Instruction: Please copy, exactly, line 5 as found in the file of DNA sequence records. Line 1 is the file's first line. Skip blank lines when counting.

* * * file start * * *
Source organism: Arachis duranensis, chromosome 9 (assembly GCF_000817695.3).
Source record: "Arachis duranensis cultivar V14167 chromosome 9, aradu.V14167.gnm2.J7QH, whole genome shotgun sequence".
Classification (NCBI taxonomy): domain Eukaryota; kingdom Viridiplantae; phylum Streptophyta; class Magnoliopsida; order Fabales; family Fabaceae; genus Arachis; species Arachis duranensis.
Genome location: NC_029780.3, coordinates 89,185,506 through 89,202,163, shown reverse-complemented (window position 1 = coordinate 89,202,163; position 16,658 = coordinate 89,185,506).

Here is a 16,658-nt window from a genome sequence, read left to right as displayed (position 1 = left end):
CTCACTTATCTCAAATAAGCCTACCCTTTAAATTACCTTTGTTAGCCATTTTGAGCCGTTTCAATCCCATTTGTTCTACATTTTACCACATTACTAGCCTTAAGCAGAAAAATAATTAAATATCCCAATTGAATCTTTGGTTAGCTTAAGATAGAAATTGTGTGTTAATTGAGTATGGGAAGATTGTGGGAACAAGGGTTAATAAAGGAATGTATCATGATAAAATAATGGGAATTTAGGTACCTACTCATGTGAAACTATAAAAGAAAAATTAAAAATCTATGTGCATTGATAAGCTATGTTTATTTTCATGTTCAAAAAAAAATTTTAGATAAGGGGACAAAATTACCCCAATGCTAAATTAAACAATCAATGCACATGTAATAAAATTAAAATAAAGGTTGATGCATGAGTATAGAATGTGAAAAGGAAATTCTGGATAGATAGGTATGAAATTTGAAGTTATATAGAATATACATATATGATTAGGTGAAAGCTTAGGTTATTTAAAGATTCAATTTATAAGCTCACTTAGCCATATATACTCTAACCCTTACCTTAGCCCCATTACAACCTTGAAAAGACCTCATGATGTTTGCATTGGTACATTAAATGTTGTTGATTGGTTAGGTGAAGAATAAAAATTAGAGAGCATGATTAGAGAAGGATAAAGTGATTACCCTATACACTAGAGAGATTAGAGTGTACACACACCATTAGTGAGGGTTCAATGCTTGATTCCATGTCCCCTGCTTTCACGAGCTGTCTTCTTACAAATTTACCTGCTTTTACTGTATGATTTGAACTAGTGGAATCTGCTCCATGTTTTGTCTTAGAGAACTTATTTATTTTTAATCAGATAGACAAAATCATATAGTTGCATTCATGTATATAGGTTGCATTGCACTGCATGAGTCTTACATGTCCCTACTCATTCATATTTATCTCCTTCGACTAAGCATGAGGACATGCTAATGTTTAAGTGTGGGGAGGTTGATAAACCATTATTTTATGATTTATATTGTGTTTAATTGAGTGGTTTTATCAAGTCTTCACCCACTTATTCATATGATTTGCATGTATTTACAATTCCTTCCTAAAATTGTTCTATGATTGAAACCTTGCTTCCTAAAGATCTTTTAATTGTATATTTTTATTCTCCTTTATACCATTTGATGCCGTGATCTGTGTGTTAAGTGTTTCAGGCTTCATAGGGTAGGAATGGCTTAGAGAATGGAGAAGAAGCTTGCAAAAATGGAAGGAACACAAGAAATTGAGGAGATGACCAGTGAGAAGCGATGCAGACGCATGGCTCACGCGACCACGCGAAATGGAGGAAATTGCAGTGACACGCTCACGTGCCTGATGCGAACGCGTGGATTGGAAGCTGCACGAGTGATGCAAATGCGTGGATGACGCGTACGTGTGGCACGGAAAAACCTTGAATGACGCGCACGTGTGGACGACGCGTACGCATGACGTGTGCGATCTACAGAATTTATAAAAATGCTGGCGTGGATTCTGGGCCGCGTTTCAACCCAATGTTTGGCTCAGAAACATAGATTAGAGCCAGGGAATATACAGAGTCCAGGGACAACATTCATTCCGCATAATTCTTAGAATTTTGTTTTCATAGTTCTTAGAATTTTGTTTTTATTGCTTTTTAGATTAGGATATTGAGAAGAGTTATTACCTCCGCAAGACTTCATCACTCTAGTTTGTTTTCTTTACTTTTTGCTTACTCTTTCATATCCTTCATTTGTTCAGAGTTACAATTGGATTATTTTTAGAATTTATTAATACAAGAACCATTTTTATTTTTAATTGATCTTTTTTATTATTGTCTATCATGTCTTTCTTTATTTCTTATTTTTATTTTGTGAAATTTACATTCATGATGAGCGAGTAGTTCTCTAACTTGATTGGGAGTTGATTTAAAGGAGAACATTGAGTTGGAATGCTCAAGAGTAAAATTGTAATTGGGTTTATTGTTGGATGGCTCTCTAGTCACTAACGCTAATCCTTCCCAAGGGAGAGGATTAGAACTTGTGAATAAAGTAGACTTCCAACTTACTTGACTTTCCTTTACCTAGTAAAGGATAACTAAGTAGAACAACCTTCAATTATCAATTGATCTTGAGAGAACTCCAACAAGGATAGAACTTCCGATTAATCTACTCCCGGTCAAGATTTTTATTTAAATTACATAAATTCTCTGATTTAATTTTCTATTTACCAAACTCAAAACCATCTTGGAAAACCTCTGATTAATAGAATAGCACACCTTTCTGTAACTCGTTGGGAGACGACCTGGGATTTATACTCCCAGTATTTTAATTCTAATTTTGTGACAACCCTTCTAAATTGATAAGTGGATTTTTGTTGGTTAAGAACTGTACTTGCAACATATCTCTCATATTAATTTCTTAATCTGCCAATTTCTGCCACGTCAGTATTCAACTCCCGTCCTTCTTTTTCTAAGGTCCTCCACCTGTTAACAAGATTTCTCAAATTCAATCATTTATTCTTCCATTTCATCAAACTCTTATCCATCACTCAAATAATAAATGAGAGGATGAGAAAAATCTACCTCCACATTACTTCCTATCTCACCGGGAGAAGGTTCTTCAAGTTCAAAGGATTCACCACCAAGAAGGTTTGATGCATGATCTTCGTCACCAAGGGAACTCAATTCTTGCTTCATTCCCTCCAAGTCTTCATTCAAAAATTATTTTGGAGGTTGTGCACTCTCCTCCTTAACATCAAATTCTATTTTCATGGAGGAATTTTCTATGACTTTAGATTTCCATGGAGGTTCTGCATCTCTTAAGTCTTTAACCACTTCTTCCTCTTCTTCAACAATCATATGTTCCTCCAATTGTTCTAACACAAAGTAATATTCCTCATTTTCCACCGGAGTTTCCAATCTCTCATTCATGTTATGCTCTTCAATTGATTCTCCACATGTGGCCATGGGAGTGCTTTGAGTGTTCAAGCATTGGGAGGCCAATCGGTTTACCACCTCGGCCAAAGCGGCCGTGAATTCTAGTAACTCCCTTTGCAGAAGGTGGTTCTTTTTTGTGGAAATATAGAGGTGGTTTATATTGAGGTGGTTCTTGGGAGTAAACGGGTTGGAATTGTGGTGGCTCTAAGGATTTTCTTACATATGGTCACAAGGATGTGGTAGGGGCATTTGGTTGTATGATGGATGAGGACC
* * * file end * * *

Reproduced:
Here is a 16,658-nt window from a genome sequence, read left to right as displayed (position 1 = left end):